Contrasting responses of autumn-leaf senescence to daytime and night-time warming

Autumn canopy_Pixabay Dec2018b

Climate change over the past several decades has modified the dates of plant flowering, leaf emergence, growth stages and senescence, with substantial ecological and environmental consequences. Picture by: Pixabay.


Plant phenology (collective term of the timing of plant flowering, leaf emergence, growth stages and senescence) is a sensitive indicator of climate change and plays an important role in regulating carbon uptake by plants. Previous studies based on both observations and model simulations, have found that air temperature has a positive influence on the onset of plant growth in the Northern Hemisphere; for example, higher spring temperature triggers earlier leaf-out and flowering dates and hence extends the growing season. These studies have focused on spring leaf-out by daytime temperature and the onset of snow-melt time, but the drivers controlling leaf senescence date (LSD) in autumn remain largely unknown.

In a new study in the journal Nature Climate Change authors used long-term ground phenological records (14,536 time series since the 1900s) and satellite greenness observations dating back to the 1980s. They showed that rising pre-season maximum daytime (Tday) and minimum night-time (Tnight) temperatures had contrasting effects on the timing of autumn LSD in the Northern Hemisphere (> 20° N).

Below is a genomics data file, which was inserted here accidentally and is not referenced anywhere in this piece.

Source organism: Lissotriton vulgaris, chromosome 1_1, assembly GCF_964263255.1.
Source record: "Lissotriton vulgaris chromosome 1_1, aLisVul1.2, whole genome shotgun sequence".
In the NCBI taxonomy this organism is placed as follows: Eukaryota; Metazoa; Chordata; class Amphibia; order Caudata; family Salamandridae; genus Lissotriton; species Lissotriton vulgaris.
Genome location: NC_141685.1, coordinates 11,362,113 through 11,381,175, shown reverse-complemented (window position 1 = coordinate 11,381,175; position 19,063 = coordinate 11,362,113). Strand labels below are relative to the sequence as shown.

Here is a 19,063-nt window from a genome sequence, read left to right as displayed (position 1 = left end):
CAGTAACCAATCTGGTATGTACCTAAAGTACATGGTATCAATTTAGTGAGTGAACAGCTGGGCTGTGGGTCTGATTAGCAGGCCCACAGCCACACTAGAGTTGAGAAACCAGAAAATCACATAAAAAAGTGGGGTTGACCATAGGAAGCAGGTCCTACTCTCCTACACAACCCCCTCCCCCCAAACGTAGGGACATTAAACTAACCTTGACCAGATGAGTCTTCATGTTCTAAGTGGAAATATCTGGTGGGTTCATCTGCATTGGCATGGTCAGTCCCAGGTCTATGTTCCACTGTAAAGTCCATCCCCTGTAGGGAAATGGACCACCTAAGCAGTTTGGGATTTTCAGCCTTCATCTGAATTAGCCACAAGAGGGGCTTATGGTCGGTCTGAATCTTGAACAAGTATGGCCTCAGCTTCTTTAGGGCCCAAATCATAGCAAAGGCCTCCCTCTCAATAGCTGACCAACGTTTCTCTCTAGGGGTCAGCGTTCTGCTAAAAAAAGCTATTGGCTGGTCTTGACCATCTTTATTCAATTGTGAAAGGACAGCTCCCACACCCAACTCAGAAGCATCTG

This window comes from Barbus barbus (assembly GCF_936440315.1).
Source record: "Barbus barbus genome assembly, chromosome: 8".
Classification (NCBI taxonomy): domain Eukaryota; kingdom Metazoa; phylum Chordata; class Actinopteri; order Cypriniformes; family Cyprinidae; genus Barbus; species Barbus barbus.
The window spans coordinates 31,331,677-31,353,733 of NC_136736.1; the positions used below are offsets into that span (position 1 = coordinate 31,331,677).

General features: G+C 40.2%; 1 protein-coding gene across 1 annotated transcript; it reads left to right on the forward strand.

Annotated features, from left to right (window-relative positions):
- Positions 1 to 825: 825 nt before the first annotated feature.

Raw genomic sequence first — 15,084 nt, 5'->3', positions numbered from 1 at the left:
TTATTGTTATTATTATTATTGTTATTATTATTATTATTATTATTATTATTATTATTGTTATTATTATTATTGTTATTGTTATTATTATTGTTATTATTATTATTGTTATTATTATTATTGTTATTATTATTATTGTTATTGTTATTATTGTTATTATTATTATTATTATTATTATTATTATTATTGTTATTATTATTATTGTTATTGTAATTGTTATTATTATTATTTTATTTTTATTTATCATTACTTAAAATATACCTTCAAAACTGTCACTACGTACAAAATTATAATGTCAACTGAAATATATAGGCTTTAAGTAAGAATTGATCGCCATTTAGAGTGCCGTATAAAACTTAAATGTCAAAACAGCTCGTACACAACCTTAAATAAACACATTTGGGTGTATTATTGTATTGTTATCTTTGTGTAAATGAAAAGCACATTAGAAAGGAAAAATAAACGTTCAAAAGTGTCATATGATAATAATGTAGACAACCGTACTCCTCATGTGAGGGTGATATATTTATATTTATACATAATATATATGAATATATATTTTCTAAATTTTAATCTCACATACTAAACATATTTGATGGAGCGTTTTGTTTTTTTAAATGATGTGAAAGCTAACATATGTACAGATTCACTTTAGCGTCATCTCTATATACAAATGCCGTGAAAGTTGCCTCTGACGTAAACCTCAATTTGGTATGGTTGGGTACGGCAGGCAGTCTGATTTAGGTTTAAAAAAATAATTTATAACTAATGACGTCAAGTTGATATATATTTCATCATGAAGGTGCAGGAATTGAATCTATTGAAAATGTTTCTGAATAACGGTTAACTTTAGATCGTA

If higher Tday leads to an earlier or later LSD, an increase in Tnight systematically drives LSD to occur oppositely. Contrasting impacts of daytime and night-time warming on drought stress may be the underlying mechanism. “Our LSD model considering these opposite effects improved autumn phenology modelling and predicted an overall earlier autumn LSD by the end of this century compared with traditional projections”, said Dr. Chaoyang Wu from the Key Laboratory of Land Surface Pattern and Simulation and the University of the Chinese Academy of Sciences, China.

“These results challenge the notion of prolonged growth under higher autumn temperatures, suggesting instead that leaf senescence in the Northern Hemisphere could begin earlier than currently expected, and may be a potentially unrecognized positive feedback to climate change and consequently a weakening in the capability of terrestrial carbon uptake”, said Prof. Josep Peñuelas from CREAF-CSIC Barcelona.

Reference: Wu, C, Wang, X., Wang, H., Ciais, P., Peñuelas, J., Myneni, R.B., Desai, A.R., Gough, C.M., Gonsamo, A., Black, A.T., Jassal, R.S., Ju, W., Yuan, W., Fu, Y., Shen, M., Li, S., Liu, R., Chen, J.M., Ge, Q. 2018. Contrasting responses of autumn-leaf senescence to daytime and night-time warming. Nature Climate Change 8, 1092-1096, doi: 10.1038/s41558-018-0346-z